Collective members – R117
- What does Solidarity membership include?
As a Solidarity member we don’t just protect you in the workplace as your membership includes many other benefits too. Click here to read more about the benefits the trade union offers: https://solidariteit.co.za/en/union-benefits/
- What is Solidarity’s communication medium?
Historically Solidarity has always had close ties with the Afrikaner community and this is still the case. The communication medium of the organisation is Afrikaans, although the union is inclusive and also communicates with members in English as far as this is feasible.
- What is Solidarity’s main purpose?
As a trade union our main purpose is to protect members in the workplace.
- What is Solidarity’s opinion on economy?
Solidarity is in favour of an economic order of free competition. The South African economic policy should be based on a free-market economy in which there is a balance between the various role players in the economy.
- What is Solidarity’s point of view on democracy?
Solidarity believes in true democracy in which minority rights are recognised and protected. The union is fighting actively, but not exclusively, for the rights of minorities in the country and specifically for those who are excluded by the government’s affirmative action programmes. Solidarity actively intervenes on behalf of poor South Africans. The union believes that racial discrimination against poor people is not allowed.
- What is Solidarity’s view on affirmative action?
Solidarity believes that imbalances must be rectified without creating new forms of imbalance. The manner in which affirmative action is currently being implemented is creating serious new forms of discrimination. Because of the ideology of representation the masses do not benefit and whites are being seriously disadvantaged. Solidarity intervenes on behalf of people who are being unfairly disadvantaged by affirmative action.
Solidarity believes that all South Africans should be exempted from affirmative action and other discriminatory economic practices.
- What is the core business of the union?
The core business of the union is collective bargaining, job protection and the improvement of service conditions. Solidarity aims at a safe and healthy workplace for its members.
- What is the difference between AfriForum, Helping Hand and the trade union Solidarity?
AfriForum, Helping Hand and the trade union all form part of the Solidarity Movement. AfriForum is a civil rights organisation. It sets out to protect the civil rights of its members and their communities by insisting on those rights; to protect rights and to mobilise civil society to participate in public debate and actions that are not related to party politics.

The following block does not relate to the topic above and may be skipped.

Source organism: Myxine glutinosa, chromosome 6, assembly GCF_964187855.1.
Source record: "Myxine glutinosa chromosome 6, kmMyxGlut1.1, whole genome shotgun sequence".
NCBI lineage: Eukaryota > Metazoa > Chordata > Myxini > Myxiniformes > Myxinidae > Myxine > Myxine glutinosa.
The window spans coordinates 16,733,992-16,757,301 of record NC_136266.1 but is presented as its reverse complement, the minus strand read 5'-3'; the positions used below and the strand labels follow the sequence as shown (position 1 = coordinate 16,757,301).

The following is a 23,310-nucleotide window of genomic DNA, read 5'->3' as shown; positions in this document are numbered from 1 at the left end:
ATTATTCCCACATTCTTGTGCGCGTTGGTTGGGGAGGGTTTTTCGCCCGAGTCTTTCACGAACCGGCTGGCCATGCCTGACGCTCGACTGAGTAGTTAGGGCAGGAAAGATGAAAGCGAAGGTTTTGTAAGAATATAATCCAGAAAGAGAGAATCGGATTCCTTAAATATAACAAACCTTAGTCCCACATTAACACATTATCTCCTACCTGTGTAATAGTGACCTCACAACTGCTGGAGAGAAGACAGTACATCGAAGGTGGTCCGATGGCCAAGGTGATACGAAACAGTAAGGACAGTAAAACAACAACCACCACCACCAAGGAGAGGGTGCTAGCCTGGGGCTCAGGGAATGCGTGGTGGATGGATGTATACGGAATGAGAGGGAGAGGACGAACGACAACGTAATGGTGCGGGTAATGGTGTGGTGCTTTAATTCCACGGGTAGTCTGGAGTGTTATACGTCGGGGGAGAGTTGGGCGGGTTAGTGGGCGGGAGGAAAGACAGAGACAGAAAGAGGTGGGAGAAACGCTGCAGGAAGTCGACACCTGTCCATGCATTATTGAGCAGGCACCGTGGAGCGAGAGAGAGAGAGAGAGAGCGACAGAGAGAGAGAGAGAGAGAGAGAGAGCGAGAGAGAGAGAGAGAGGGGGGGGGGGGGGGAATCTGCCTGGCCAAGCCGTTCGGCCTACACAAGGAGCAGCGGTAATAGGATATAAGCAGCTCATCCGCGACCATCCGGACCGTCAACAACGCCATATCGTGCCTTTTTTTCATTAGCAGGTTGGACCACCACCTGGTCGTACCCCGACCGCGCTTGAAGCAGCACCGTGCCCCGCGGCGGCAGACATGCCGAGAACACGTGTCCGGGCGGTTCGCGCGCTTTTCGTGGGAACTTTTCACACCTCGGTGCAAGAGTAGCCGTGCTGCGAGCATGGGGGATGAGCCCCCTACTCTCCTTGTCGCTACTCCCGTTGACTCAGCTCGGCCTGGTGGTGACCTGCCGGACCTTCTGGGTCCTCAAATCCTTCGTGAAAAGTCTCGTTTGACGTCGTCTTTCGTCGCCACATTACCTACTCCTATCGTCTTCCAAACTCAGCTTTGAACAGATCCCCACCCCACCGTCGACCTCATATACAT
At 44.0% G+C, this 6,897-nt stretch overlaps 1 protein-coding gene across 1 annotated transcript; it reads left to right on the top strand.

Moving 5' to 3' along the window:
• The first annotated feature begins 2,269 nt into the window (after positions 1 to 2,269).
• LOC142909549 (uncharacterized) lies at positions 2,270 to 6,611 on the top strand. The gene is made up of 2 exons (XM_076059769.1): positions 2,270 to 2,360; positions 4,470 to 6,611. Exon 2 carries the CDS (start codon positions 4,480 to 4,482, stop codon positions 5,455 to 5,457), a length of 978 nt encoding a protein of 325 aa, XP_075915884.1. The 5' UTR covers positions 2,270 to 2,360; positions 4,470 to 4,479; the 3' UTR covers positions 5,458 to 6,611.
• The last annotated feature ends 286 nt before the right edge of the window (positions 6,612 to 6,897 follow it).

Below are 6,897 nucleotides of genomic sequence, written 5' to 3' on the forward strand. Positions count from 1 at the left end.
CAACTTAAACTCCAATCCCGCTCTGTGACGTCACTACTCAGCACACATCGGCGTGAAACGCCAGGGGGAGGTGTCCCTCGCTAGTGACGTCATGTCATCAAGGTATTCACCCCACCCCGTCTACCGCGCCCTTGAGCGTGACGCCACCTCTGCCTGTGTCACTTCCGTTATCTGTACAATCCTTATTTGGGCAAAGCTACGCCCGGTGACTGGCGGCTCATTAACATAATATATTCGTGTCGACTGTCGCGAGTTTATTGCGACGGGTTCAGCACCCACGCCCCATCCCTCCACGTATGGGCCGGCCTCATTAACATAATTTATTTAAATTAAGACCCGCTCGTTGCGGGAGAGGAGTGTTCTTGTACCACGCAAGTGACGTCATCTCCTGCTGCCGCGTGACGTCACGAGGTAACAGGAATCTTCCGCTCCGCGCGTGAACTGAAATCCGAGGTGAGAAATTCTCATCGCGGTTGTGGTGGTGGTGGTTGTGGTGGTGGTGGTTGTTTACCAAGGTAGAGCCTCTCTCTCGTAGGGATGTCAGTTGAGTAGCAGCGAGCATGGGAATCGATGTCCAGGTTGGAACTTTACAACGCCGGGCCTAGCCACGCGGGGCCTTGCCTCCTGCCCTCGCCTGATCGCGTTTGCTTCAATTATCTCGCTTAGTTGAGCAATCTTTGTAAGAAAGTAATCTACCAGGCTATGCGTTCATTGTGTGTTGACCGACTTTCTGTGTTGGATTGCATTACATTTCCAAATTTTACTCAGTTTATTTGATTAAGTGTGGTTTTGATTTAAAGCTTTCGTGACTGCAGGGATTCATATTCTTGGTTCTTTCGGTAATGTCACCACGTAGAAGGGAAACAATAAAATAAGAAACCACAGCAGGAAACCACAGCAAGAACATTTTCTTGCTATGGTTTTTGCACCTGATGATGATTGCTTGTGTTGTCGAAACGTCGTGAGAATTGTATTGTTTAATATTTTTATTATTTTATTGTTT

The trade union Solidarity is the senior partner in the movement, the Solidarity Movement having been born out of the trade union. Solidarity is rooted in the Christian tradition of trade unionism and therefore it has a unique approach to trade unionism, an approach which differs from Cosatu’s approach. The Solidarity union’s main objectives are to ensure job security; to improve conditions of service; and to eradicate injustice in the workplace.
Solidarity Helping Hand is a community initiative which focuses on empowerment through training. Helping Hand was established in 1949 to help relieve poverty among Afrikaans speaking miners. Unlike the state, which believes in empowerment through social grants, Helping Hand believes in empowerment through training. For this reason, Helping Hand focuses on alleviating poverty by giving people independence and by preparing the youth for the world of work.
- What is the difference between collective members and individual members?
Employees working at large companies where Solidarity enjoys collective status in terms of a collective agreement with the employer, or those employees working for companies at which Solidarity renders a service to members as a group and this group is regarded as “collective” by Solidarity, are collective members. The membership fees of collective members are deducted directly from their salaries by their employer for payment to Solidarity.
Individual members are employees who work for companies where Solidarity doesn’t enjoy recognition in terms of a recognition agreement and members are not served as a group. Solidarity is the only trade union in South Africa that has a dedicated division for individual members. Trade union fees of individual members are paid by means of a debit order debited directly from the employee’s bank account.
- What is the Solidarity trade union’s main focus?
The trade union is active in the fields of training, job placement and retirement provision.
- What makes Solidarity unique?
Solidarity believes that its members are not mere economic beings but that they are functioning within a community. Over the years Solidarity has therefore extended its protective umbrella so that employees and their families can be supported in every phase of life. Solidarity is the only Christian trade union in South Africa. No other union in South Africa does so much for its people at so many different levels.